She is a woman cloaked in fable and intrigue but Leila Khaled, above all, embodies a history of resistance. And to the many, many young people who first encounter her in books, she represents the enduring hope for “home” as a sanctuary from oppression. But she is above all, a living being. MUHAMMED ISMAIL BULBULIA reflects on what Leila Khaled means to him.
Leila Khaled is watching, with catatonic calm, the way a tigress in a cage might watch an observer, a speaker on some stage in Laudium spill out the details of her life story in front of a crowded hall. It is 2015. She is 70 years old. She is sitting in this hall, hundreds of miles away from a home she cannot return to, immersed amongst people that swear to be committed to her cause: people who cry for Palestine, people who take selfies for Palestine, people who will even boycott their very favourite premium coconut milk for Palestine! The introduction tapers to an end. Leila takes centre stage to thunderous applause and begins her address; her voice rough like the cigar smoke of which she is so fond. Most of the people attending are here simply to say they were. I am here to meet my heroine.
For me, it began, of course, with the photograph. The first I learnt of Leila Khaled was from that monochrome photograph, nestled in a history book entitled “Days That Shook The World”.
The photograph that enshrined her in collective consciousness and birthed names that would cling to her like an insistent lover for the rest of her days: Terrorist. Freedom fighter. Hijacker. Sex symbol. Femme fatale of the Fedayeen. Leila goddamn Khaled.
Leila, who holsters an AK-47 with the coolness of a Tarantino character and wears rings made from grenade pins wrapped around bullets. She is delicate and she is powerful. She is the beach city and the hurricane. Standing there with her Mona Lisa smirk, the storm in the scarf, instilling the impression that if you remain in her orbit long enough you, too, just may be able to do something crazy and heroic for the things you love.
In that aura of happy defiance lies the personification of every hardship of her people: every mother that died in childbirth at a checkpoint, every daughter that lost a childhood, every wife that lost a husband to perpetual purgatory – they are there, present in the gleam behind that smile, daring you to complain about the weather or the WiFi. That particular smile was not to last, however. Fame was an irritation Leila neither craved nor coveted; she refused to walk around with the face of an icon.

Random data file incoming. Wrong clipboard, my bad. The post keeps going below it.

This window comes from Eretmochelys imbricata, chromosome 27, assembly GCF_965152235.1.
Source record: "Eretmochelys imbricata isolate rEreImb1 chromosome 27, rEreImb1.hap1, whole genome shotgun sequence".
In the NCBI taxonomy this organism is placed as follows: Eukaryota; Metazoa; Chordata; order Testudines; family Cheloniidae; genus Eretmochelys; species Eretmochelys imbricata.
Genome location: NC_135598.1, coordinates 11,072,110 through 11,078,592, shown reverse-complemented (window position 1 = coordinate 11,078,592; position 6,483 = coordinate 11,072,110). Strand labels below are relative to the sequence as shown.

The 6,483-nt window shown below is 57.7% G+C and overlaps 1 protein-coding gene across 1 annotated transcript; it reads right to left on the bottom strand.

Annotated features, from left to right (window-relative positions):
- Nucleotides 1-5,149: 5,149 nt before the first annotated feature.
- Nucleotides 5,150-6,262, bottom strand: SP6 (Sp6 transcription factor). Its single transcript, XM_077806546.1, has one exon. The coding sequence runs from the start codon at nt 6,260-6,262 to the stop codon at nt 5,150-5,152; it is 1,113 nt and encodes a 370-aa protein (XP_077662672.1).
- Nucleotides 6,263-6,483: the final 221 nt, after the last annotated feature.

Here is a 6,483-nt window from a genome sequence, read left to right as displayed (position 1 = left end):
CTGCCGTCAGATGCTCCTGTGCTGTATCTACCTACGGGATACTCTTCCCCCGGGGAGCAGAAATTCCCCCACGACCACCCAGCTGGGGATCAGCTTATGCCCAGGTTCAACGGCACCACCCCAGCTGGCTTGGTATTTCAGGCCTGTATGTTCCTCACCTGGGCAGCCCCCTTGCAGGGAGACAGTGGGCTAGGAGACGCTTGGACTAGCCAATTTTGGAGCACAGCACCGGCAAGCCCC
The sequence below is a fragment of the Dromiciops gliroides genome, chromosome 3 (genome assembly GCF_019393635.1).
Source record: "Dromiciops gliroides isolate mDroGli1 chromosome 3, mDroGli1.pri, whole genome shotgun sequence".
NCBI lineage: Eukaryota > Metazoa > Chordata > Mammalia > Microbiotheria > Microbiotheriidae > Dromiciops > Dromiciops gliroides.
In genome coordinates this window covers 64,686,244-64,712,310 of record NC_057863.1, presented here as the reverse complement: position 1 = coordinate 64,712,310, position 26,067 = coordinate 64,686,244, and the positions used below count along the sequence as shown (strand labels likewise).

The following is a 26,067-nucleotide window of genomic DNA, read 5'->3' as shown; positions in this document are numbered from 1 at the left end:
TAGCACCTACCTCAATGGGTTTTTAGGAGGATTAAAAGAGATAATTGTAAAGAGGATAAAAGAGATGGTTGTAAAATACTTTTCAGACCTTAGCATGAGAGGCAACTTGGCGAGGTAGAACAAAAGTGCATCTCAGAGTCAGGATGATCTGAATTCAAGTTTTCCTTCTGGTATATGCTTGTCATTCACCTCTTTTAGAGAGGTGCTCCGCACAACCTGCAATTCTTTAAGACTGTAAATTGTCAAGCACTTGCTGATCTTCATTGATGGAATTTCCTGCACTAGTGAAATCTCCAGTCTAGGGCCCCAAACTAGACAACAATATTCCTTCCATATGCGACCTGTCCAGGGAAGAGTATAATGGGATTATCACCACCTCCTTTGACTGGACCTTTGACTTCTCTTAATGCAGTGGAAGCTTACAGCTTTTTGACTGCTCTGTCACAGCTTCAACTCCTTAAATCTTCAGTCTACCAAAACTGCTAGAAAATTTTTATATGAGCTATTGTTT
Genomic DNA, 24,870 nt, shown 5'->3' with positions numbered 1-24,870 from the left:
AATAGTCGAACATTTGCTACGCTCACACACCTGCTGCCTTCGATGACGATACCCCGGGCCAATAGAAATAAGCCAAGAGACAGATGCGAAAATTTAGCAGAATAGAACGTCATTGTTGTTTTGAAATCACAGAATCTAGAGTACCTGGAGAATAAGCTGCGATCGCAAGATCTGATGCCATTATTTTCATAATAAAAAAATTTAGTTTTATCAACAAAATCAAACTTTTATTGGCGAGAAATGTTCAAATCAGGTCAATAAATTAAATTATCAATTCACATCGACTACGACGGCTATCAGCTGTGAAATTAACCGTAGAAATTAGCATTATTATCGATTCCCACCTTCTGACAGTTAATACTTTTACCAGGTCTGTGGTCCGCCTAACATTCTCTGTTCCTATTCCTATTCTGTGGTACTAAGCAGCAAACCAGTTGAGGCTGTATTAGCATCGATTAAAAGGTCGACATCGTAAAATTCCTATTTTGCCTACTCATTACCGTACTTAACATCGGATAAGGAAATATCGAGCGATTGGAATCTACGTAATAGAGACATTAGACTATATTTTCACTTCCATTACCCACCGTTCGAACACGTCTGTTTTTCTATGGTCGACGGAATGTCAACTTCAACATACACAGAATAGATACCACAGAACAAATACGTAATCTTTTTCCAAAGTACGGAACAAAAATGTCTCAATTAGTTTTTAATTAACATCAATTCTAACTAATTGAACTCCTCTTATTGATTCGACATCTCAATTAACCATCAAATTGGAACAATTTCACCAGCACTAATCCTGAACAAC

Six cosmetic operations later, she was just unrecognisable enough to do it all again. So she did.
The Leila of today is a lifetime away. She is slower, smarter, gentler, disinclined to blowing up any aircraft. “What purpose would it serve? People know some of our pain now. We have some of the world’s attention where before we had none,” she replies to a question from the crowd. She has realised that a woman can “be a freedom fighter and she can fall in love, and be loved, and she can be married and have children and be a mother.” She has reaped the fruits of allowing herself to sow love amongst groves of deep hate. She is, in a word, old.
When I see her now I see Muhammad Ali, the glorious afterglow of a fighter with not enough fight in their body to match the light in their soul. Shaken but not beaten, still standing against the anticipation of the final KO. In my mind’s eye I picture them old timey cartoon style, caricatures in rickety chairs, smiling over a cigarette and reminiscing over times they made world shake before the world shook them. Yet, what hope is there for a truly free Palestine in her lifetime? Perhaps it is better to die a Hani than a Mandela; perhaps death on the cusp of a dreamed utopia is better than a rainbow damnation.
Revolutionaries should live fast, die young, leave a pretty corpse and be buried in struggle songs and quotes out-of-context and murals on walls in dying cities and post-postmodern analyses of what they said, did or liked. Sometimes I wonder whether a Biko still living would have borne the brunt of ‘94 with nothing more than a sad smile, or if a Gedleyihlekisa gunned down in glory in the prime of his MK days with umshini wakhe would have calcified him differently in our hearts. Nay, revolutionaries are so revered because the inevitable coup de grace came swiftly before the inevitable catastrofuck of trying to fix vestiges of problems they did not cause. What is the difference between the Lumumbas and the Mugabes, besides 20 odd years and bullets that found home? “You either die a hero or live long enough to see yourself become the villain.” Leila has been called both, yet even as she lifts yet another cigarette to puff away the remaining years, she has stuck stubbornly to her dreams of home, still willing to die for it just like so many of her people. Maybe for that, if nothing else, she is a hero.
This is part of a special series called Apartheid 2.0, which The Daily Vox is running this month in partnership with Al Jazeera’s Palestine Remix.